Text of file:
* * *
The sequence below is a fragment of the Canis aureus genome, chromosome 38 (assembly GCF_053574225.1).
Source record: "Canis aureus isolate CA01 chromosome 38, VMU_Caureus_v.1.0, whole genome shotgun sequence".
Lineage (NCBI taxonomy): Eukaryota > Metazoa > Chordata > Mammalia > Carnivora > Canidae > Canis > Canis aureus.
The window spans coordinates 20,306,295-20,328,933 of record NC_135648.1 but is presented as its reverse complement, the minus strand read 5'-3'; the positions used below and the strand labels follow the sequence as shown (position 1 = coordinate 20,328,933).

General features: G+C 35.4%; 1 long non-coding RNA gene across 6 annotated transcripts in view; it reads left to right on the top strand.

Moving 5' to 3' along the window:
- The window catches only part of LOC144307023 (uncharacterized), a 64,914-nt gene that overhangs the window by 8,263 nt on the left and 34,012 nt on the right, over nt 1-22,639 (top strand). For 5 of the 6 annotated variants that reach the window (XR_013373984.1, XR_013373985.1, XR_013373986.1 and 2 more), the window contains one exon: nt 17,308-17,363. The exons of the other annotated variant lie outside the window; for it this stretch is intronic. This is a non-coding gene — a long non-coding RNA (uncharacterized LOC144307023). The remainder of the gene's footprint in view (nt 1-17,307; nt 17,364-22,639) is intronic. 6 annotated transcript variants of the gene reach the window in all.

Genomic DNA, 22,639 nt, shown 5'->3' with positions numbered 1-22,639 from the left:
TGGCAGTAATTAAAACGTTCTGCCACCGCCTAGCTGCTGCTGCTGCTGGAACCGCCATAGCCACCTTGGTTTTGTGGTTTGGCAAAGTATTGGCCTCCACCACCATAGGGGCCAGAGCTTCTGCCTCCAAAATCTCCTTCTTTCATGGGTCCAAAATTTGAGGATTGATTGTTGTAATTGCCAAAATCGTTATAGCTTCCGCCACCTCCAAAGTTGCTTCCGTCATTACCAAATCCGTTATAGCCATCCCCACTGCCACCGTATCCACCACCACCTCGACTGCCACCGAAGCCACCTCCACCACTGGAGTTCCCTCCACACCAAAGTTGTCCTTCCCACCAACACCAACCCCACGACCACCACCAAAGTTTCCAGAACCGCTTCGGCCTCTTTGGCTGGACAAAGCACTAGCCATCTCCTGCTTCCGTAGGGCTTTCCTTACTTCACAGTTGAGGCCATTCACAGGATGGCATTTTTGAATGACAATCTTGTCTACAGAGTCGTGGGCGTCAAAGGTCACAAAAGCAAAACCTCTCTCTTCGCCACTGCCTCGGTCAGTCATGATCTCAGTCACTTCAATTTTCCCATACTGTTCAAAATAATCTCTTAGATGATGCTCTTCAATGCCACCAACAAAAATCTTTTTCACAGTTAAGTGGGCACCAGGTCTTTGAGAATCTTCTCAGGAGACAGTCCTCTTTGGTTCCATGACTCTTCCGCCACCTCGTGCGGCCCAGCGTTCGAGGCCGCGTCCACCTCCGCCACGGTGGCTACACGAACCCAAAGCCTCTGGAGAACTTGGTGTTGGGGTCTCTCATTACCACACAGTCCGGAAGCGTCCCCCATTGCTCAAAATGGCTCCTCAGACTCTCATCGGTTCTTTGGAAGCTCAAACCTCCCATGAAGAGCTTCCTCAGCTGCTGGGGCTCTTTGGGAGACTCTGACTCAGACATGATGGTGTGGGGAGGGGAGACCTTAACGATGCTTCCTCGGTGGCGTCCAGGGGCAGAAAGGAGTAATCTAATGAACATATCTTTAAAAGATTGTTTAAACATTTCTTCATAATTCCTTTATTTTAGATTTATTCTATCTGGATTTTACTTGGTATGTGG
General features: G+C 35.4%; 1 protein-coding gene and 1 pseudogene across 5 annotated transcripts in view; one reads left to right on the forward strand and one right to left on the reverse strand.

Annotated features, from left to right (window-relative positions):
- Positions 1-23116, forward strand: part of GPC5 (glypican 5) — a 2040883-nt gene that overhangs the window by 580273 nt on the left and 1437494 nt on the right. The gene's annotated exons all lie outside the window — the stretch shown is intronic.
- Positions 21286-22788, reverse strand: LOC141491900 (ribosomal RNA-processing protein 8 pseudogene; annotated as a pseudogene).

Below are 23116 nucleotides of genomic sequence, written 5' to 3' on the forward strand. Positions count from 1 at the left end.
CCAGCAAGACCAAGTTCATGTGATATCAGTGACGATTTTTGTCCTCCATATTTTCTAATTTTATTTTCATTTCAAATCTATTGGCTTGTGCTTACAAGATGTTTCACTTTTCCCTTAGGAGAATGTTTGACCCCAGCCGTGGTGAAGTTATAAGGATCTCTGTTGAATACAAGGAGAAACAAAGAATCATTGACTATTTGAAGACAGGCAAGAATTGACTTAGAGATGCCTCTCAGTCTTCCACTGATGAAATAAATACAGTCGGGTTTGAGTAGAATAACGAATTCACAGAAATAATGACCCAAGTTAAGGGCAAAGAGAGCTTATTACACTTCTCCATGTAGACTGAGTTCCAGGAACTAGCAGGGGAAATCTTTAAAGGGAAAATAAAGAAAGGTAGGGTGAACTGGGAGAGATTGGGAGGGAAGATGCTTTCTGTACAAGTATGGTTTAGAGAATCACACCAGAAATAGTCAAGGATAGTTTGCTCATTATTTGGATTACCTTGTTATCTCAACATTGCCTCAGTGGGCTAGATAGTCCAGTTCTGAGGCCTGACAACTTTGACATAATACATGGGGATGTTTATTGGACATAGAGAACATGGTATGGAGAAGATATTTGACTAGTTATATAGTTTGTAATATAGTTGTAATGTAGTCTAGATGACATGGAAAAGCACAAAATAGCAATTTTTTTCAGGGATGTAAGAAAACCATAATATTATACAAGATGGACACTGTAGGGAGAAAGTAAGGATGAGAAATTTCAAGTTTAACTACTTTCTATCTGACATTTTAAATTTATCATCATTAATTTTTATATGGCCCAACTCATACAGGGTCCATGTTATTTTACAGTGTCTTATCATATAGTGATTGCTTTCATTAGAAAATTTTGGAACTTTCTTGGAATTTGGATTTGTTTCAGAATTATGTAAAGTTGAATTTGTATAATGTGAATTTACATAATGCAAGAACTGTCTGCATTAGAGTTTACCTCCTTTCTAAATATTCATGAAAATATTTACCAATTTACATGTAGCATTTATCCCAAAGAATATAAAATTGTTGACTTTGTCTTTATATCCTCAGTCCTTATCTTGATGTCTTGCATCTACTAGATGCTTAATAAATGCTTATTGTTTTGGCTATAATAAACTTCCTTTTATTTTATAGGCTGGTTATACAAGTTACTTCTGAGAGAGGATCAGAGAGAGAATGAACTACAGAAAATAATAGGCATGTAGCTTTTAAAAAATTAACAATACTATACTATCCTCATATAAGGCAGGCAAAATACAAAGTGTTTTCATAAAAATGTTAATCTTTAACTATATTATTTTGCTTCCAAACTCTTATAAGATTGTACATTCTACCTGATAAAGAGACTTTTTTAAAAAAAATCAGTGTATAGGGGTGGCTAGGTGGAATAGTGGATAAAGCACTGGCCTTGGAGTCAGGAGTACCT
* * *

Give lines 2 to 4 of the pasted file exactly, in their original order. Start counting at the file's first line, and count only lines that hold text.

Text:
Source record: "Canis aureus isolate CA01 chromosome 38, VMU_Caureus_v.1.0, whole genome shotgun sequence".
Lineage (NCBI taxonomy): Eukaryota > Metazoa > Chordata > Mammalia > Carnivora > Canidae > Canis > Canis aureus.
The window spans coordinates 20,306,295-20,328,933 of record NC_135648.1 but is presented as its reverse complement, the minus strand read 5'-3'; the positions used below and the strand labels follow the sequence as shown (position 1 = coordinate 20,328,933).